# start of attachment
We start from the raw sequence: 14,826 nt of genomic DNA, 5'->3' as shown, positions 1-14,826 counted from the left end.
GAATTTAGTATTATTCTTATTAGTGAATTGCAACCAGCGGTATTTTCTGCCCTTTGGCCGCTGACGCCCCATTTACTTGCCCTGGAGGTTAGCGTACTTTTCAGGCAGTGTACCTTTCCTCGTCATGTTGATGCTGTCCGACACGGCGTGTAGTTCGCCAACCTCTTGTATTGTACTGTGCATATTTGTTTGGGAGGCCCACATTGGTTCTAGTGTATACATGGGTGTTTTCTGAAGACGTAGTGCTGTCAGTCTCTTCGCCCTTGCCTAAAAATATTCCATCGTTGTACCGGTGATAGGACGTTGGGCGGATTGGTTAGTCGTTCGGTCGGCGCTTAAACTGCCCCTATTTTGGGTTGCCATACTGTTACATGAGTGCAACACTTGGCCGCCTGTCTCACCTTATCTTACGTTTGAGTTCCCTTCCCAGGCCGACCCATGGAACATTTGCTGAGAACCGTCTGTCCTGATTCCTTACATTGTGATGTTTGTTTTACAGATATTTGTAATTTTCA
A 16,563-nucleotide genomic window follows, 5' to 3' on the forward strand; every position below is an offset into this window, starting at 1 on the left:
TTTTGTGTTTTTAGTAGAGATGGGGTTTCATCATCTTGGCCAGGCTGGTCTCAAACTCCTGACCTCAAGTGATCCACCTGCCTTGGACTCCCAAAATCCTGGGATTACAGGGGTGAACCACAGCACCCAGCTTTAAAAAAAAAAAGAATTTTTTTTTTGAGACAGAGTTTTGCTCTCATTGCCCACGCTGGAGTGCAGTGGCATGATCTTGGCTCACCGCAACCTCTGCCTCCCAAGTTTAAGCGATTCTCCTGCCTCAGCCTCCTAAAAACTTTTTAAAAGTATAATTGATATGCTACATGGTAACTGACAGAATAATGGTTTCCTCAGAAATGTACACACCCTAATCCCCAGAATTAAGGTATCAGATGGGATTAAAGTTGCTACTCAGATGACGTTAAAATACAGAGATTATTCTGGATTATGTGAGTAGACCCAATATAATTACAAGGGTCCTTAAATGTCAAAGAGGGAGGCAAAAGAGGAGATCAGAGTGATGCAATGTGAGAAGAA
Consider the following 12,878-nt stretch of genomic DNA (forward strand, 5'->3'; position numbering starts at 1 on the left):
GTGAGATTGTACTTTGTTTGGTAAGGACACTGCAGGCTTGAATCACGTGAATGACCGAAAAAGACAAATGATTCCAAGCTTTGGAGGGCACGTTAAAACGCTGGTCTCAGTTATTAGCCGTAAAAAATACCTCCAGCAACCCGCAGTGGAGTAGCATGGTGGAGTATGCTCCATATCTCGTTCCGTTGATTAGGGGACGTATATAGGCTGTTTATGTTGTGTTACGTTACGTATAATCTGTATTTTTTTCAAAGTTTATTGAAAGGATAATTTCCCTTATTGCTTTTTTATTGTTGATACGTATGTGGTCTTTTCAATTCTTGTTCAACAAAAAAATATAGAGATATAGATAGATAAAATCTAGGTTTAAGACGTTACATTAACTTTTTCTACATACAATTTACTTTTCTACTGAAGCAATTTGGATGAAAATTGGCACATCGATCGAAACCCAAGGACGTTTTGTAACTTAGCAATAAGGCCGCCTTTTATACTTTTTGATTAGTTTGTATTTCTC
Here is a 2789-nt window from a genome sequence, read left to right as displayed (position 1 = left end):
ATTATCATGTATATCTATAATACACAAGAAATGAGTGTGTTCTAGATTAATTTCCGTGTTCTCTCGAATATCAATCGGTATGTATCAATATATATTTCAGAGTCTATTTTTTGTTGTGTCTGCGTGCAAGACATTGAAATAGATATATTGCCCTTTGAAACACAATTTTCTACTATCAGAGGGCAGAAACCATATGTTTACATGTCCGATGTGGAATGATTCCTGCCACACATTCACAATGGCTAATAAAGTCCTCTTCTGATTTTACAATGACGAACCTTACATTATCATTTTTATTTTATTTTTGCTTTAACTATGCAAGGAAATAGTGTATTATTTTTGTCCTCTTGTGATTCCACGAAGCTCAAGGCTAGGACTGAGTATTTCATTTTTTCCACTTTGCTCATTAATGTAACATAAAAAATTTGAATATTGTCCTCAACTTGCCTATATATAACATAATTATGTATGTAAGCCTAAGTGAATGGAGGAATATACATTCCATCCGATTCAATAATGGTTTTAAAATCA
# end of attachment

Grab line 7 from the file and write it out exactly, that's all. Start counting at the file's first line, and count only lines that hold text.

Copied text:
Here is a 2789-nt window from a genome sequence, read left to right as displayed (position 1 = left end):